Since his appearance in La Haine (Hate) in 1993, Vincent Cassel has made a name for himself as one of the most talented and versatile actors of his generation, having switched effortlessly from independent productions like the controversial Irreversible to big budget blockbusters such as Oceans’ Twelve and Thirtheen. The actor, who received the 2009 Cesar award for Best Actor for his performance in the two Mesrine films (released in the UK in August), where he plays France’s most wanted criminal of the Seventies, talks exclusively to Chic-Londres.
You have been recently honoured by the British Academy of Film and Television Arts (BAFTA) which described you as the “golden boy” of French cinema, how do you feel about that? I am not sure I deserve to be described as a “golden boy”, although I am obviously delighted – especially considering how important the Academy is in Britain. I really didn’t expect it to happen, particularly since I am the first Frenchman at this event, which makes it all the more flattering. I knew I had some kind of following in the UK, but the fact that I have been recognised in such a formal way is very reassuring. I need reassurance just like everybody else.
Your wife, the actress and top model Monica Bellucci, lives in London, where you have filmed Elizabeth and Eastern promises: would you consider moving here on a permanent basis? I really feel comfortable in London. I lived here for a while when I was younger, I made several films here and my wife lives here, which obviously means that I spend a lot of time in this city. However, I wouldn’t leave Paris to settle in London full time: if I ever decide to leave Paris, then I will want to leave behind the stress, pollution and traffic jams, so there wouldn’t be much point in coming here to find exactly the same thing.
Which role was the most difficult to play and on which film set have you had the most fun? The most difficult role for me was in Sheitan, because the character was so different from me, and because I had to push the boundaries of acting to the point of ridicule. I had most fun on one of my last films (Les Seigneurs, to be released in 2010), probably because I have been very close to the team for so long: I was in fits of laughter at least twice a day, which is unusual even for me. Generally speaking though, I really have fun on shoots: when I am acting, I feel like a kid in the playground, able to get rid of all my inhibitions. That said, acting in itself can actually be very serious. That’s because immersing yourself into a character can trigger very strong emotions and tension, which I release by laughing a lot. Contrary to what one may think, I actually had a lot of fun on Irreversible, even though the film’s violence makes it so difficult to watch. On the other hand, you don’t necessarily have lots of fun when filming a comedy.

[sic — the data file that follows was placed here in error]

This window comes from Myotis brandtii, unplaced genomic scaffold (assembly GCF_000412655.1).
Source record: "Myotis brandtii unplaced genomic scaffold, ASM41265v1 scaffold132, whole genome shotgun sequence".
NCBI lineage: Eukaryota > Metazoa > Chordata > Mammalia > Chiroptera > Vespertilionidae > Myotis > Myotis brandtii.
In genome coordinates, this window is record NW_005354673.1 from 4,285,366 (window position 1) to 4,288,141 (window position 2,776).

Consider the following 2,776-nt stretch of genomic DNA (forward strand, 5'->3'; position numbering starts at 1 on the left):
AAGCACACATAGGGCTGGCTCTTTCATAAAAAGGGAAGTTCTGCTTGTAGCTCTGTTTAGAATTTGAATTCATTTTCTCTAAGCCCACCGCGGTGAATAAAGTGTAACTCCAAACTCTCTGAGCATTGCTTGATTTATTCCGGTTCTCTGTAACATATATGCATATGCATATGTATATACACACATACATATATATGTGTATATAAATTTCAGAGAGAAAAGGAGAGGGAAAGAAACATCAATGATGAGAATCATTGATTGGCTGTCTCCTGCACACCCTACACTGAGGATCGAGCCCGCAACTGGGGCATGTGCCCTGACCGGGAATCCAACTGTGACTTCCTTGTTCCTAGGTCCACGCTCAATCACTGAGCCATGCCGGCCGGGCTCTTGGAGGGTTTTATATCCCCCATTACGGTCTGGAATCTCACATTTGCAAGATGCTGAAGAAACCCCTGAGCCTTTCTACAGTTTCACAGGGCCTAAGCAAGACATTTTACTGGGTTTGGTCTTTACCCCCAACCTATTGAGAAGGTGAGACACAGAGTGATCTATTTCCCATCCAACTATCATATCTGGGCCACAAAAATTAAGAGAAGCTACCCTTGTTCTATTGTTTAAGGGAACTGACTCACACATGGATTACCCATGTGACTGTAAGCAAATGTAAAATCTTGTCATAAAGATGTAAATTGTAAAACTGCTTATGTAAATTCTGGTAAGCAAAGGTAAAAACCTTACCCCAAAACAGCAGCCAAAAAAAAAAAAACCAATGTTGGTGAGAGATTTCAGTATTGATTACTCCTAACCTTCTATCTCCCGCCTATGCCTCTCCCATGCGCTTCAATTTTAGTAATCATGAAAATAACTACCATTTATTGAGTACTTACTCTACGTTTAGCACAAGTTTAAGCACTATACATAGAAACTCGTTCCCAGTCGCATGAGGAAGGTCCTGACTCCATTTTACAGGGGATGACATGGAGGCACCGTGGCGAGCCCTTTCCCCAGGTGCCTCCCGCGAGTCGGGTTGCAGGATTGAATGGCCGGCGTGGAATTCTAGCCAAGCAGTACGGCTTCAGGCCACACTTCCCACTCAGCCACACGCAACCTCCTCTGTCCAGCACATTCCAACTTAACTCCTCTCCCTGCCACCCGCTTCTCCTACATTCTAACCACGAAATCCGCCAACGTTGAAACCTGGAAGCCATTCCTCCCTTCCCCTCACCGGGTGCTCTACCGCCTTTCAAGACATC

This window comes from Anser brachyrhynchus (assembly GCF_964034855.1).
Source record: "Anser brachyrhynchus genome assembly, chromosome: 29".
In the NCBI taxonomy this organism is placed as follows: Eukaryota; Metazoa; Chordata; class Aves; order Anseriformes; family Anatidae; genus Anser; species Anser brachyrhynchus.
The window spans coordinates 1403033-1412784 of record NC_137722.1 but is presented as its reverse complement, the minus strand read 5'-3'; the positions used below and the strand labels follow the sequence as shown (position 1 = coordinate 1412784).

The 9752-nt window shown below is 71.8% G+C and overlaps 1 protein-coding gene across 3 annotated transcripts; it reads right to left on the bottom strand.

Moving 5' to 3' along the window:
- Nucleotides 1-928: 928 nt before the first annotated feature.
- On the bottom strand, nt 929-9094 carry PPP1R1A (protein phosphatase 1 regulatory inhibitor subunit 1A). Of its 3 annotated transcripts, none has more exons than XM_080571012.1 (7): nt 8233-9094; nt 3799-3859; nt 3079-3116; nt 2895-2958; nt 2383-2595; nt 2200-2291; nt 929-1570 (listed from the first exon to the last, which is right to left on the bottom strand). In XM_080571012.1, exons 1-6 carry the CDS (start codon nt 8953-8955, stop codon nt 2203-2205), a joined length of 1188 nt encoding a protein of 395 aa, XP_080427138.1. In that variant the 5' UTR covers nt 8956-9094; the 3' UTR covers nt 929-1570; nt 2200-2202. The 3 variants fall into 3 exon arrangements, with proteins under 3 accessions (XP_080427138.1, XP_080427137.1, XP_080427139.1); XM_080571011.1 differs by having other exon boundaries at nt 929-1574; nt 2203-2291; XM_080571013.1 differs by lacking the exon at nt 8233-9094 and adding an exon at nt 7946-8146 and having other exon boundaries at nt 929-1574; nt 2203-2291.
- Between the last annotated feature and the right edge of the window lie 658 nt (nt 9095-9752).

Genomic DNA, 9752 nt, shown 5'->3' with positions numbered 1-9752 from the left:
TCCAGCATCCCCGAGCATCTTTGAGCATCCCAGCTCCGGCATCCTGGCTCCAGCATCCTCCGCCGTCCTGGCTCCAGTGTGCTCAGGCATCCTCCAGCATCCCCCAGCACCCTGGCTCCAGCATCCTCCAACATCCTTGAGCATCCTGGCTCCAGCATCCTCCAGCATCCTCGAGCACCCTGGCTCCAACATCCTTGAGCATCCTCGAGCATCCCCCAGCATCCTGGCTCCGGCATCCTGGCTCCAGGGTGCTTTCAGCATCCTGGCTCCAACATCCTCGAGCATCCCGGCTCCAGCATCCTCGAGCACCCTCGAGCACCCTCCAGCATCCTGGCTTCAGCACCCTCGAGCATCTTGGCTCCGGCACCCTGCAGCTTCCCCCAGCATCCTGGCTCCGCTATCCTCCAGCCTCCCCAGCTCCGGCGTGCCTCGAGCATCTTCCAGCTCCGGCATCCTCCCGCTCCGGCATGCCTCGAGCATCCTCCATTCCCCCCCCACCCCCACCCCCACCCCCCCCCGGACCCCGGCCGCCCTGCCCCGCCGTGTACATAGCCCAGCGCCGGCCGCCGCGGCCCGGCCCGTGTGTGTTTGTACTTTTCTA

How does it feel to switch from indie films to big blockbusters and is there much difference between theway French and American directors operate on set? People outside the business often imagine film sets in a way that is very different from reality. But in my opinion, there are not that many differences between an indie and a blockbuster: as far as I am concerned as an actor, my work is always the same and I always immerse myself in a role in exactly the same way, whatever the budget. There might be more hierarchy when shooting an American film, but even then, it all depends on the film. The real difference lies in the distribution process, which is much heavier with American films, but that has nothing to do with the acting itself.
You have shot five films with your wife, Monica Bellucci: do you manage to distance yourself from your amily life when on set? I don’t want to distance myself, on the contrary, as our shared experience helps me in my roles. I personally believe that being close to the other actors makes it easier to play alongside them. And incidentally, it is absolutely lovely to be able to share those acting moments with people you love, be it your wife or friends.
The British Academy of Film and Television Arts (Bafta) organised on the 3rd of June an event around Vincent Cassel as part of its A Life in Pictures cycle, which previously honoured Meryl Streep, the Coen brothers and Cate Blanchett. This event was organised in partnership with Unifrance, which promotes French cinema abroad.
Vincent Cassel in Dates:
- 1966 (November 23) : Born in Paris (real name: Vincent Crochon, son of comedian Jean-Pierre Cassel and journalist Sabine Litique)
- 1983-1988 : Studies circus and singing, before switching to acting studies, first at the Actors’ Institute of New York and then at l’Atelier International de Théâtre in Paris, before joining Jean-Louis Barrault’s theatre company.
- 1991 : Starts his film career with « Keys to Paradise » by Philippe de Broca
- 1994 : Appears in the UK as Nicole’s boyfriend in the adverisement for Renault Clio
- 1995 : Plays Vinz in Hate by Matthieu Kassovitz, which launches his career
- 1996 : Meets his future wife Monica Bellucci while shooting The Apartment with her and marries her in 1999 (daughter Deva born in 2004)
- 1998 : Plays the Duke of Anjou in British film Elizabeth
- 2001 : Shrek (Monsieur Hood’s voice in English version), Birthday Girl (with Nicole Kidman) and Read My Lips
- 2002 : Irreversible
- 2004 : Agents Secrets and Ocean’s Twelve
- 2005 : Derailed (with Clive Owen and Jennifer Aniston)
- 2006 : Sheitan
- 2007 : Ocean’s Thirteen et Eastern Promises
- 2008 : Shoots Mesrine (Part 1 and 2), about France’s most wanted criminal of the Seventies
- 2009 : Receives the César award for Best Actor for his performance in both Mesrine movies and becomes the face of the new Yves Saint Laurent men’s fragrance, La Nuit de l’Homme